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It’s Valentine’s Day next week.  I love this time on the calendar. I had my first date with my husband (coincidentally) on Valentine’s Day.  And that has, so far, worked out pretty well.

But not everyone is so lucky in love.  And, hard as it is to think about the consequences when you’re feeling the first flush of new romance, it’s no bad thing to consider:  What happen when a relationship goes wrong?

Because there is nothing more likely to exacerbate the pain of breaking up than a squabble about money.

Many people ignore or are ignorant of the financial risks a new romance can bring.

Now you may be thinking you don’t have any money to lose, so why should you worry?  Let me encourage you to think again.

How can it happen? Well, if you’ve lived together, you probably have joint assets like a house.

If a partner runs up debts on a credit card, the credit card company can force a sale to recover a debt.

What if your partner is a self-employed person doesn’t lodge tax returns for a long time? When they eventually do, there is a huge tax bill that can only be paid off through selling your house.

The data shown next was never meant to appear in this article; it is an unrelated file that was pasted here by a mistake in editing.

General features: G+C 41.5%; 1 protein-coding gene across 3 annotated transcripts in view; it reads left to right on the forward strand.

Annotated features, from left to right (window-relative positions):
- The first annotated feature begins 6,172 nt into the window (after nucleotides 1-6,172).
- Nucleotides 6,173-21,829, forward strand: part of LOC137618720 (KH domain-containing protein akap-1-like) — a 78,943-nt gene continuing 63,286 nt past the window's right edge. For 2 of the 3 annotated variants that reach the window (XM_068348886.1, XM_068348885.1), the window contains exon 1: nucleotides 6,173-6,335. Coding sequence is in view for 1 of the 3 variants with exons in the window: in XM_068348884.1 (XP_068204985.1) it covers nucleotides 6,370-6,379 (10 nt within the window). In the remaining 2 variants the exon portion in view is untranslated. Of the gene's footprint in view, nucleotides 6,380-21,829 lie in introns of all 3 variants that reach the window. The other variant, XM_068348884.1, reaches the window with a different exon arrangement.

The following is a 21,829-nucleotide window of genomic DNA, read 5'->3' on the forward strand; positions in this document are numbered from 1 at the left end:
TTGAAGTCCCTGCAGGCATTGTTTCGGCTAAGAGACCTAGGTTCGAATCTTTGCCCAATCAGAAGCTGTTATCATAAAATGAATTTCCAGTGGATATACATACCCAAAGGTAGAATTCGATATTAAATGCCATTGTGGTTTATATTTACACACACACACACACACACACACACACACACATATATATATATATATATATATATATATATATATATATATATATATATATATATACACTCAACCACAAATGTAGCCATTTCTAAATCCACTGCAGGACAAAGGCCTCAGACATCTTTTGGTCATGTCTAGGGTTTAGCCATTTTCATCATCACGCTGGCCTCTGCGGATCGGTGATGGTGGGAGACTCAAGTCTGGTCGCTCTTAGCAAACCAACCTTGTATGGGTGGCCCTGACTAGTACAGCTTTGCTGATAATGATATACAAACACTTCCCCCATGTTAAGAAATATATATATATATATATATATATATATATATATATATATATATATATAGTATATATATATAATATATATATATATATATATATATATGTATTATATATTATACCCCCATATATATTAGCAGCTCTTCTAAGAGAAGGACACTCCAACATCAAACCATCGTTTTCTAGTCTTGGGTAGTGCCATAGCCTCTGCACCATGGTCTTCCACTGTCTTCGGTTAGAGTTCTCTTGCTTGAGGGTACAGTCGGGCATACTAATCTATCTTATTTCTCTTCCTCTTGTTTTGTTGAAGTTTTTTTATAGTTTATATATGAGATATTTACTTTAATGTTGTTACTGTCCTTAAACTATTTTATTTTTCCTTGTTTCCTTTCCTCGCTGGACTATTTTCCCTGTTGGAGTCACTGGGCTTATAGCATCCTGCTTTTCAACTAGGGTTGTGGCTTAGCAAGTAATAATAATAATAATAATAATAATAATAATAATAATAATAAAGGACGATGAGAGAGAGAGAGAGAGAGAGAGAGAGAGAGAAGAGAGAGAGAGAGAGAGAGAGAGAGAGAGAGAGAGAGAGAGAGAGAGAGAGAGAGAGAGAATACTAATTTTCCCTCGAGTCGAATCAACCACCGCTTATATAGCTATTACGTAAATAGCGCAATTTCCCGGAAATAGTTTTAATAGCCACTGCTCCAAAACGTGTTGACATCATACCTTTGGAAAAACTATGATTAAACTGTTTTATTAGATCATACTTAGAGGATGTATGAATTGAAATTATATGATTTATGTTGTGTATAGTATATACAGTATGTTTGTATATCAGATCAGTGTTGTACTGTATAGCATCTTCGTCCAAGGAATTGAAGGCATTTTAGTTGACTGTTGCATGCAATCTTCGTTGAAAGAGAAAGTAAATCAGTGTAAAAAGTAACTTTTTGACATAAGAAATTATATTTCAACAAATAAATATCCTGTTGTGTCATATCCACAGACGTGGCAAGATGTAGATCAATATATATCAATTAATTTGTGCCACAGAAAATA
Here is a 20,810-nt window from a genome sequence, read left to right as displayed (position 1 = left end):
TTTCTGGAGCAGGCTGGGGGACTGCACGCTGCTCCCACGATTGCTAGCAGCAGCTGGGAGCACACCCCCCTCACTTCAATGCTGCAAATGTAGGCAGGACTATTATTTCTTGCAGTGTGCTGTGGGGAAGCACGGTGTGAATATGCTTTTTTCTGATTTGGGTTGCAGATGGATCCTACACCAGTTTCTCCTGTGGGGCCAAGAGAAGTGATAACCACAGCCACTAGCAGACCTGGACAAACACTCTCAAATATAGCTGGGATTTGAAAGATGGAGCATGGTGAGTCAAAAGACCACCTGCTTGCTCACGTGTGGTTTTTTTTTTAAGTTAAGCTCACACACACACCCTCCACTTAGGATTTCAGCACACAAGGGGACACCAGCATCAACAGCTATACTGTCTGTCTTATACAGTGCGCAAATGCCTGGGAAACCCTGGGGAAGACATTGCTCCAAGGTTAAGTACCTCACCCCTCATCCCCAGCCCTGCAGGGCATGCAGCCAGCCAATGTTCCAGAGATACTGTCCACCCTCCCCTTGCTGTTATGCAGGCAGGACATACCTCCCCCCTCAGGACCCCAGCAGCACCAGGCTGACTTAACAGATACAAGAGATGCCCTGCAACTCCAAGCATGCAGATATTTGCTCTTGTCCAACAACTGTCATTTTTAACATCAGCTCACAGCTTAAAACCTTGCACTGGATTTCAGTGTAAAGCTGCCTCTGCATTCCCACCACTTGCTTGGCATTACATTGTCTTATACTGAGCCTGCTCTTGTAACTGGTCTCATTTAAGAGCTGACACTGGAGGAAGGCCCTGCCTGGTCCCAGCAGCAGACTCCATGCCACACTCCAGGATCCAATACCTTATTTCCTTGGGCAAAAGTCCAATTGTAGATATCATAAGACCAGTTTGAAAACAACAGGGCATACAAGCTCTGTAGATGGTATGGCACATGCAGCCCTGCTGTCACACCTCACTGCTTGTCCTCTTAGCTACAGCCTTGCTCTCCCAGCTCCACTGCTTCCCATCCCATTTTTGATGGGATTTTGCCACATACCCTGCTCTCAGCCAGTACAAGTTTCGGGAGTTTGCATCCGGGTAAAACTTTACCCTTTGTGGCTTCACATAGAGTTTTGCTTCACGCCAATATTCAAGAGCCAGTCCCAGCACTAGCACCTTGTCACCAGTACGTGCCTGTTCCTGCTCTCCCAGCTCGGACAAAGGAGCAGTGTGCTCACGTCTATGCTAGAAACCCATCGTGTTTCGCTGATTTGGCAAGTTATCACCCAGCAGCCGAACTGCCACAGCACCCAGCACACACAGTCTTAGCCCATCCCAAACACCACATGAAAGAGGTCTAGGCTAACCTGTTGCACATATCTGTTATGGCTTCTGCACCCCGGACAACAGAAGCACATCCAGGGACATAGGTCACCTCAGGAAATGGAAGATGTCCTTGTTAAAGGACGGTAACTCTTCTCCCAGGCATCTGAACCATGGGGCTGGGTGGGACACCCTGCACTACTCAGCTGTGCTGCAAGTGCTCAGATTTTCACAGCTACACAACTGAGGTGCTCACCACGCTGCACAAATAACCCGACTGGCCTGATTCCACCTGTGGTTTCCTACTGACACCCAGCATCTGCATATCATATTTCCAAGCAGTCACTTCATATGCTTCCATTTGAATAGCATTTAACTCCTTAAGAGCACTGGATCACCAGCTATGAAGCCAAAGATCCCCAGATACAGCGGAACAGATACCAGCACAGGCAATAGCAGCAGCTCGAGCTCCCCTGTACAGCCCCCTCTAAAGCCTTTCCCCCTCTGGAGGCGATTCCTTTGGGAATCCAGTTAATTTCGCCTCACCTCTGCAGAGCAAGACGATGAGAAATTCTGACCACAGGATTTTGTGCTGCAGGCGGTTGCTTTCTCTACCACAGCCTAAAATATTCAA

How about if your partner runs up massive debts on an additional card that you’ve given them?  The responsibility lies with you to repay, even after breaking up.  Arghh!

It’s important that you avoid having to pay back a partner’s debt, not only because it could send you broke, but it may affect your own credit rating and your ability to get a loan in the future.

Think ahead and take these 3 steps before jumping into bed  – financially, that is.

Talk about it – Before you get serious and definitely before you start to share a joint bank account, joint credit cards, co-signing loans, moving in together or signing up to phone plans, make sure you have a conversation about money.  You need to agree who owns what, who owes what, what taxes are outstanding and what you hope to achieve with your finances.  It’s totally unromantic, I get it, but seriously who cares, we’re talking about your ongoing personal wellbeing.

Insist on transparency – Make it hard for each other to financially cheat by deciding to share with each other what you have and what you owe. I’m talking eyeballs on bank statements. You might want to use a financial program like Xero where you can see each other’s information but you can’t access the funds.

Always seek professional advice – It’s so important to understand the worst case scenario or to be made aware of the implications of having jointly owned assets or liabilities. The ramifications your partner can’t pay or incur debt can be life-changing. And not in a good way.